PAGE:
Despite these accommodations for a workforce that is aging, age discrimination in the workplace is widespread. A recent research study by Generation, a global employment nonprofit, cites some sobering statistics. As reported by Kerry Hannon for NextAvenue, "Employers view just 18% of age 45+ job seekers as having the right experience for their entry and intermediate level roles, according to the report. Only 15% are viewed as being a good 'cultural fit' with their team." Sadly, this contradicts reality, since when 45+ workers are actually hired, "87% of those employees perform as well, or better, than colleagues a decade younger."

This kind of workplace ageism takes a human toll: "Of those surveyed who were unemployed, 63% of 45+ job seekers have been out of work for more than a year vs. only 36% of job seekers 18 to 34."

Hannon spoke with Generation CEO Mona Mourshed, who was one of the report's researchers. Mourshed indicated that ageism was not just limited to any one country or any particular industry. "One of the most striking findings of this result is it's uniformly consistent across dramatically different countries," said Mourshed. "We surveyed seven countries —  large, small, emerging markets, culturally diverse — but this phenomenon is a hundred percent universal. Same pattern, same magnitude, from industrial to service professions, from skilled trades to tech jobs."

Mourshed's observations are worth noting. "It's so important that age is considered part of diversity, equity, and inclusion," said Mourshed. "We must have an intergenerational workforce and we should have processes for recruiting and for retention that enable that."

The research findings can be discouraging, but if you are a Boomer who wants to continue to work, you'll need to find ways to prove your value to prospective employers. Mourshed believes "many more aged forty-five-plus have the potential to do the job if only they can get in through the door."

Photo by krakenimages on Unsplash is a Wearever Top 20 Senior Blog and a Top 75 Baby Boomer Blog

Read about 156 best and worst brands of the 50s and 60s! 

Boomers on FIRE

Mohamed-nohassi-UKX_DwNKXSA-unsplashThe title may sound like a bunch of older Americans in the Western part of the country fleeing current forest fires -- but this blog post is about a different kind of F-I-R-E: "Financial Independence, Retire Early." The FIRE movement gained traction with the under-50 set as a way to retire as early as possible by accumulating enough savings to fund a potential 50-year retirement. But the pandemic has cooled the interest in FIRE in one way and created a new class of adherents in another way.

One of the tenets often viewed as a cornerstone of retirement planning and part of the FIRE movement is the "4 percent rule." Here is a simple explanation of the rule from investment management firm Charles Schwab:

You add up all of your investments, and withdraw 4% of that total during your first year of retirement. In subsequent years, you adjust the dollar amount you withdraw to account for inflation. By following this formula, you should have a very high probability of not outliving your money during a 30-year retirement according to the rule.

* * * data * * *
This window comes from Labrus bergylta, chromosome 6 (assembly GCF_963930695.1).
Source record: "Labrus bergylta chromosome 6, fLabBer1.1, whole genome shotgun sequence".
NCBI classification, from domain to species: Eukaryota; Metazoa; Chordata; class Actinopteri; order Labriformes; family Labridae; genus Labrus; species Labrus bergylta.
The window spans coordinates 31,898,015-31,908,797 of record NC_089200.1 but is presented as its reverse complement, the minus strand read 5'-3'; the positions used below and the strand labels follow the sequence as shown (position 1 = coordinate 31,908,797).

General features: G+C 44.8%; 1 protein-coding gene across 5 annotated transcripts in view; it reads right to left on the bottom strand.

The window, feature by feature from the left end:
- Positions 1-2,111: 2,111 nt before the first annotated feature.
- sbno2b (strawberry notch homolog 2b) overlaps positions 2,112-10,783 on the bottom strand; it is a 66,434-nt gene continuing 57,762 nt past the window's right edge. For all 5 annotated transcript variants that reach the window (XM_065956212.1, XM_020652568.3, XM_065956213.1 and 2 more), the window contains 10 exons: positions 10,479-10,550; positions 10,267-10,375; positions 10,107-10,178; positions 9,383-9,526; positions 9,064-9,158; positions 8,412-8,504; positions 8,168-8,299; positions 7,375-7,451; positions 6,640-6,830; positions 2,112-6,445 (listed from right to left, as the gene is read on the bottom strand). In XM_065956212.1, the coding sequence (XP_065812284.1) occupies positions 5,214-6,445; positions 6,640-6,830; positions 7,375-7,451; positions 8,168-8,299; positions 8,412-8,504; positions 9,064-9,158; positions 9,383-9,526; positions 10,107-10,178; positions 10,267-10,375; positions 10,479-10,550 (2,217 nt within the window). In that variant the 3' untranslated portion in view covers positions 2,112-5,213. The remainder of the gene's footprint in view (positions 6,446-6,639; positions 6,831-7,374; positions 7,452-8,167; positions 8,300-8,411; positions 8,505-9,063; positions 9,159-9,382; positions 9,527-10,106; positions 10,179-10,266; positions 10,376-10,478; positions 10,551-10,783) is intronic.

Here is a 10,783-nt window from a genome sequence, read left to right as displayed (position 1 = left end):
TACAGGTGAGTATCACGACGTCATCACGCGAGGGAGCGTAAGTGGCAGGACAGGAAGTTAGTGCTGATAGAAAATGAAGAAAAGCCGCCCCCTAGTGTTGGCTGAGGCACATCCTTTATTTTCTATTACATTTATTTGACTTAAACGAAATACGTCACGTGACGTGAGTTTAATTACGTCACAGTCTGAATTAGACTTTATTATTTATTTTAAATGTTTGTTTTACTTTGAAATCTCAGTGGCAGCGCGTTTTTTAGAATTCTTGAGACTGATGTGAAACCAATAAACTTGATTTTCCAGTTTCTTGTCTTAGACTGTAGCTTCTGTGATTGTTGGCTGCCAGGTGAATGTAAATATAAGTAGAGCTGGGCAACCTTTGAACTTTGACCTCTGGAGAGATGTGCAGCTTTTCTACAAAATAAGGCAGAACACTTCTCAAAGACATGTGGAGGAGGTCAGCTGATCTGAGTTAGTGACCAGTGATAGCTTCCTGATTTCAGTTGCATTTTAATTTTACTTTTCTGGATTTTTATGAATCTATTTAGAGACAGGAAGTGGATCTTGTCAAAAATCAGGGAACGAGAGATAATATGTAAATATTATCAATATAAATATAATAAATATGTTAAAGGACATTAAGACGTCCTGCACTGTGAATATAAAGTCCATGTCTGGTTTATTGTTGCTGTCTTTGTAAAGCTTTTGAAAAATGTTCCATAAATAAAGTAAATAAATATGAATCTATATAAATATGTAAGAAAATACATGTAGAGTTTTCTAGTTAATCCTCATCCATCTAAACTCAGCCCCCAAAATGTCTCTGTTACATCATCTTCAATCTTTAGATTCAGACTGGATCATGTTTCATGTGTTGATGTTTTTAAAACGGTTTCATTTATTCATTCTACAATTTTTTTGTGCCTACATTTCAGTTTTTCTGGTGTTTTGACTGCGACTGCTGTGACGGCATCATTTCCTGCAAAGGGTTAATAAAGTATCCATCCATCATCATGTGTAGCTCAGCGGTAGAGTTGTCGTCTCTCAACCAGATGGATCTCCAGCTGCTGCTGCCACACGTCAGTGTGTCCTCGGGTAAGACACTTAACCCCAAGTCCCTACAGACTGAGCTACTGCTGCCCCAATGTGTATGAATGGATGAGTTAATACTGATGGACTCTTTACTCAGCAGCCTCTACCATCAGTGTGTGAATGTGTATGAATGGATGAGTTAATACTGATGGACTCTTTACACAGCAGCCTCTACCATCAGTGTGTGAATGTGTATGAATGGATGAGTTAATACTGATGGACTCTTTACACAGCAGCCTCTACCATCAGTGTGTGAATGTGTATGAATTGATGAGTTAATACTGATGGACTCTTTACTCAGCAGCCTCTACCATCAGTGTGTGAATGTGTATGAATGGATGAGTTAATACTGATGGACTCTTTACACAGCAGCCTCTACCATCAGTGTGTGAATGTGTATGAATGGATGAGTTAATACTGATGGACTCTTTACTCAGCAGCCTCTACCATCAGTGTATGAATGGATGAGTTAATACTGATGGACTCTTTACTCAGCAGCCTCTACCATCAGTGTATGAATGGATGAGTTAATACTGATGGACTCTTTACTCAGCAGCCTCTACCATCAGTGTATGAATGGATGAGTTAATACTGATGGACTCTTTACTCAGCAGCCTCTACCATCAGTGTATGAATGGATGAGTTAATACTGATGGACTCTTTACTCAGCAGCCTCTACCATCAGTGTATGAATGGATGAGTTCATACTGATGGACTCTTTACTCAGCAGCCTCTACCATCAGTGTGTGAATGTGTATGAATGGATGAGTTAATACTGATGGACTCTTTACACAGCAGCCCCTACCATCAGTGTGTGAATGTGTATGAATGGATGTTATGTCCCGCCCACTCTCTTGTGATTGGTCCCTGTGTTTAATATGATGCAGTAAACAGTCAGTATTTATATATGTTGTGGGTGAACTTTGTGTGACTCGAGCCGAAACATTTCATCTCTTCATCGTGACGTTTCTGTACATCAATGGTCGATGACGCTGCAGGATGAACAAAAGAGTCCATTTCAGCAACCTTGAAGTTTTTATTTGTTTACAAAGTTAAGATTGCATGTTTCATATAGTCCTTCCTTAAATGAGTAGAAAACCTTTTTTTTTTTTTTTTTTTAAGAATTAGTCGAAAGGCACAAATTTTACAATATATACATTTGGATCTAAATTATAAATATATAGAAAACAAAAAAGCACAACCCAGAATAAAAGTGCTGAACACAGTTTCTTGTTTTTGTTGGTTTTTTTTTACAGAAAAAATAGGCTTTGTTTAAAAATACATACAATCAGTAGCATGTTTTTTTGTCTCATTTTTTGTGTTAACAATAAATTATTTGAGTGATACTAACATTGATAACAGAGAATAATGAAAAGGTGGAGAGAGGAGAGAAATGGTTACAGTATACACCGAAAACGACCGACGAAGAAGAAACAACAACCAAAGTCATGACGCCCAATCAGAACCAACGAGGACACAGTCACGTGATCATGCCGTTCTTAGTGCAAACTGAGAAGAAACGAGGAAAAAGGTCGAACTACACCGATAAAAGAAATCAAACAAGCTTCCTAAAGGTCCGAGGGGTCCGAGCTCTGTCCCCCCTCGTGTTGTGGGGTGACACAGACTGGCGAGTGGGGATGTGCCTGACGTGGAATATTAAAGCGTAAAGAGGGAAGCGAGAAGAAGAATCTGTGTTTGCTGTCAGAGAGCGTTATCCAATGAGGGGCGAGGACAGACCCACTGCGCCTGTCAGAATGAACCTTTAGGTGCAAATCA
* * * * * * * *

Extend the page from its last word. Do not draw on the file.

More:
This rule seems quite adequate for a 30-year retirement but much riskier for a 50-year retirement. According to mutual funds giant Vanguard, applying the 4 percent rule results in an 18 percent chance of running out of money at the end of thirty years, but there's a 64 percent of running out of money in fifty years. The fact is Boomers on FIRE could be more successful in sustaining their financial independence in retirement than younger generations on FIRE. Basically, if the 4 percent rule holds, the youngest Boomer at age 57 will probably not outlive her money in fifty years, but a 35-year old Millennial very well might.

A recent article in The New York Times suggests that, before the pandemic, Millennial FIRE enthusiasts aimed for frugality in an effort to retire as young as possible, but the pandemic is changing that thinking: "Now, most newcomers to the movement are less motivated by quitting and more interested in having choices — without sacrificing too many of life’s pleasures in the meantime. This objective also makes the movement more accessible; early retirement is just not possible for most Americans."

It turns out that the pandemic may have recalibrated the expectations of those younger workers who were on FIRE. Thirty-eight year old Jamila Souffrant of the website/podcast "Journey to Launch" told The New York Times, "“I think a lot more people would have stepped back from work during the pandemic if they had the means to do so, especially if they had kids stuck at home or didn’t feel safe at their jobs. Financial independence is a privileged endeavor, and it’s not realistic for most people — they’ve got mouths to feed, and they might not even be making a living wage."

Boomers, on the other hand, have generally seen their retirement funds balloon thanks to the recent bullish stock market. As I wrote in my last post, retirees are for the most part optimistic and resilient, even when they retire early. Millions of Boomers have left the workforce during the pandemic, maybe because they are confident their financial independence is solid and their money will outlive them. That's a whole lot of Boomers on FIRE.

Photo by Mohamed Nohassi on Unsplash is a Wearever Top 20 Senior Blog and a Top 75 Baby Boomer Blog

Read about 156 best and worst brands of the 50s and 60s!